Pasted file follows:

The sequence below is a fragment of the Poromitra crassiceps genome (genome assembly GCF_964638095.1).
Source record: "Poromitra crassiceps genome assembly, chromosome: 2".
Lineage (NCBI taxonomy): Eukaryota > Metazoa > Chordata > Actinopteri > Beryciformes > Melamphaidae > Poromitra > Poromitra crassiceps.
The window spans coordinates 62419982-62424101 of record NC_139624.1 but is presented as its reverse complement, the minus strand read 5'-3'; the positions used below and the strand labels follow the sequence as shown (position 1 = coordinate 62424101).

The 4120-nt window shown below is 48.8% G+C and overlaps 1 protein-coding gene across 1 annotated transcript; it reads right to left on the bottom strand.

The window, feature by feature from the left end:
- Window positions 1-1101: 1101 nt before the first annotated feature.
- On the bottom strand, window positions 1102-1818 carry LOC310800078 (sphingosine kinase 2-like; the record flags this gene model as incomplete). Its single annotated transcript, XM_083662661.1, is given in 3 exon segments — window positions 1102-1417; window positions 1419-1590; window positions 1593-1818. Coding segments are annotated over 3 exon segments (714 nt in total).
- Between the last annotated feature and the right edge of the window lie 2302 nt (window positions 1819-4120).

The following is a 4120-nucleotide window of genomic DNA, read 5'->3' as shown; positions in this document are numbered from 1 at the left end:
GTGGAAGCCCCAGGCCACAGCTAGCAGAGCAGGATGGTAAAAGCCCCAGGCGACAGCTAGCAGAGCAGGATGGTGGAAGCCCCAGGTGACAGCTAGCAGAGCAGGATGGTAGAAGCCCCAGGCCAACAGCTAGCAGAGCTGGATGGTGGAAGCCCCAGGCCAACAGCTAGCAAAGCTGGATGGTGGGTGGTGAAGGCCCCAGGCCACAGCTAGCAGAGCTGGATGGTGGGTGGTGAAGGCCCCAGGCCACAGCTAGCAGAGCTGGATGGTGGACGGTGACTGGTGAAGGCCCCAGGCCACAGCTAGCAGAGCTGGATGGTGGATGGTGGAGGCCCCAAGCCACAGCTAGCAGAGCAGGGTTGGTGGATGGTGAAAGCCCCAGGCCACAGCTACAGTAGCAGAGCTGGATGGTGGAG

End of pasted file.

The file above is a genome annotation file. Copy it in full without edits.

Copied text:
The sequence below is a fragment of the Poromitra crassiceps genome (genome assembly GCF_964638095.1).
Source record: "Poromitra crassiceps genome assembly, chromosome: 2".
Lineage (NCBI taxonomy): Eukaryota > Metazoa > Chordata > Actinopteri > Beryciformes > Melamphaidae > Poromitra > Poromitra crassiceps.
The window spans coordinates 62419982-62424101 of record NC_139624.1 but is presented as its reverse complement, the minus strand read 5'-3'; the positions used below and the strand labels follow the sequence as shown (position 1 = coordinate 62424101).

The 4120-nt window shown below is 48.8% G+C and overlaps 1 protein-coding gene across 1 annotated transcript; it reads right to left on the bottom strand.

The window, feature by feature from the left end:
- Window positions 1-1101: 1101 nt before the first annotated feature.
- On the bottom strand, window positions 1102-1818 carry LOC310800078 (sphingosine kinase 2-like; the record flags this gene model as incomplete). Its single annotated transcript, XM_083662661.1, is given in 3 exon segments — window positions 1102-1417; window positions 1419-1590; window positions 1593-1818. Coding segments are annotated over 3 exon segments (714 nt in total).
- Between the last annotated feature and the right edge of the window lie 2302 nt (window positions 1819-4120).

The following is a 4120-nucleotide window of genomic DNA, read 5'->3' as shown; positions in this document are numbered from 1 at the left end:
GTGGAAGCCCCAGGCCACAGCTAGCAGAGCAGGATGGTAAAAGCCCCAGGCGACAGCTAGCAGAGCAGGATGGTGGAAGCCCCAGGTGACAGCTAGCAGAGCAGGATGGTAGAAGCCCCAGGCCAACAGCTAGCAGAGCTGGATGGTGGAAGCCCCAGGCCAACAGCTAGCAAAGCTGGATGGTGGGTGGTGAAGGCCCCAGGCCACAGCTAGCAGAGCTGGATGGTGGGTGGTGAAGGCCCCAGGCCACAGCTAGCAGAGCTGGATGGTGGACGGTGACTGGTGAAGGCCCCAGGCCACAGCTAGCAGAGCTGGATGGTGGATGGTGGAGGCCCCAAGCCACAGCTAGCAGAGCAGGGTTGGTGGATGGTGAAAGCCCCAGGCCACAGCTACAGTAGCAGAGCTGGATGGTGGAG